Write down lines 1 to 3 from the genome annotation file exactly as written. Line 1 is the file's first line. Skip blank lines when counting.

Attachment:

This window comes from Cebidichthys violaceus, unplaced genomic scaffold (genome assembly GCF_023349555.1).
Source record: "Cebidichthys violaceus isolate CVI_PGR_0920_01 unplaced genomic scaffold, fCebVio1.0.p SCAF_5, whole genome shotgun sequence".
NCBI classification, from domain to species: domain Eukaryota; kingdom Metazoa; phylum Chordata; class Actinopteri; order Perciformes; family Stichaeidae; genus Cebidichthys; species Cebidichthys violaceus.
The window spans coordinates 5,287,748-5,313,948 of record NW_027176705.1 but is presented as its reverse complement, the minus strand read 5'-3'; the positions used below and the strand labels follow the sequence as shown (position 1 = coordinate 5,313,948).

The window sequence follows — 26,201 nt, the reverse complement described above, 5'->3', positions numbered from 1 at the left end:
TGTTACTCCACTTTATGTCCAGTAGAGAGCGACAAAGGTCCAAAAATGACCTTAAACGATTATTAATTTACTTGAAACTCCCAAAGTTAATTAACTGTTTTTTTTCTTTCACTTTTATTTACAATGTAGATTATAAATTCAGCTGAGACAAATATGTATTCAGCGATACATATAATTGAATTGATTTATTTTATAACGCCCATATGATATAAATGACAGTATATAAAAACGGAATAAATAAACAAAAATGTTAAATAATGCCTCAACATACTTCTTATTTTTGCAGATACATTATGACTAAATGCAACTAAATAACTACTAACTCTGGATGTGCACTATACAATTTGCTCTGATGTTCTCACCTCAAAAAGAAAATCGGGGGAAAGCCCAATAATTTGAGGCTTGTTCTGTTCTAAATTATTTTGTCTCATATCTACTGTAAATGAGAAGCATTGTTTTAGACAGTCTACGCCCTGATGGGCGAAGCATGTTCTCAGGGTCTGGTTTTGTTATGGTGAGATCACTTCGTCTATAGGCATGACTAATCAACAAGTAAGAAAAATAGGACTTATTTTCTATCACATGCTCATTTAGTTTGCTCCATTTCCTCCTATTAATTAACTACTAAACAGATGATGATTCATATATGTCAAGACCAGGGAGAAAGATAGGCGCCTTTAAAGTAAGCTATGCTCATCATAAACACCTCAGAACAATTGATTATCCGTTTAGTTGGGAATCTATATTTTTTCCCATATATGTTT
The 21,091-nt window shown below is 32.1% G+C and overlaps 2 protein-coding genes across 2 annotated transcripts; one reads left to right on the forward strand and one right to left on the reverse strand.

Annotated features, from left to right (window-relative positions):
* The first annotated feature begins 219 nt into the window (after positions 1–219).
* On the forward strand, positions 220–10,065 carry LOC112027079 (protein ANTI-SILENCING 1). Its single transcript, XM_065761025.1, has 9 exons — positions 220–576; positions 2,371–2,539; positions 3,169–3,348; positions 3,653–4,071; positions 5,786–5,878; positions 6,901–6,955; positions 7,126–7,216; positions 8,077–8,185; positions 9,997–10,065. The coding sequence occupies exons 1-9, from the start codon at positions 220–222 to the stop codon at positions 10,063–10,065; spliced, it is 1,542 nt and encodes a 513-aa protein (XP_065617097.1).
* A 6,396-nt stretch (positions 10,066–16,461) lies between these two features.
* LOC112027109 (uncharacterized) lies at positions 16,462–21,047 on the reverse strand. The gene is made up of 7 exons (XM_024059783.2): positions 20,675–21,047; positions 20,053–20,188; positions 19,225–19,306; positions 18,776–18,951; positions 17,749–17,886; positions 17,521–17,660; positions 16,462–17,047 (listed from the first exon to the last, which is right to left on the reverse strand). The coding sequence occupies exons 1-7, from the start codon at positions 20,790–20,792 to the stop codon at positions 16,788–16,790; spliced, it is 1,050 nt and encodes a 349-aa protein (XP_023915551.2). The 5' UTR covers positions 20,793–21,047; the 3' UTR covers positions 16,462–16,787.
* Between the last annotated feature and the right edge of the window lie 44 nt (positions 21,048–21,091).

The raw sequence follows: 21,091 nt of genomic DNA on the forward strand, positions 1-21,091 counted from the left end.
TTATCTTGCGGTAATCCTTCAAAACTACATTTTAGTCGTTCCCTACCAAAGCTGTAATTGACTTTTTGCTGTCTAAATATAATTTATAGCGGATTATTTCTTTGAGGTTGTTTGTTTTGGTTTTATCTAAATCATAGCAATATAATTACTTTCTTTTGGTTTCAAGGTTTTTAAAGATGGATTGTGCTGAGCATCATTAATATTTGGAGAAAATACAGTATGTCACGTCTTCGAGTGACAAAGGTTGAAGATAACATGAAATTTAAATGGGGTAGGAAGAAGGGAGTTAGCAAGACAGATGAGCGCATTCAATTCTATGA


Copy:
This window comes from Cebidichthys violaceus, unplaced genomic scaffold (genome assembly GCF_023349555.1).
Source record: "Cebidichthys violaceus isolate CVI_PGR_0920_01 unplaced genomic scaffold, fCebVio1.0.p SCAF_5, whole genome shotgun sequence".
NCBI classification, from domain to species: domain Eukaryota; kingdom Metazoa; phylum Chordata; class Actinopteri; order Perciformes; family Stichaeidae; genus Cebidichthys; species Cebidichthys violaceus.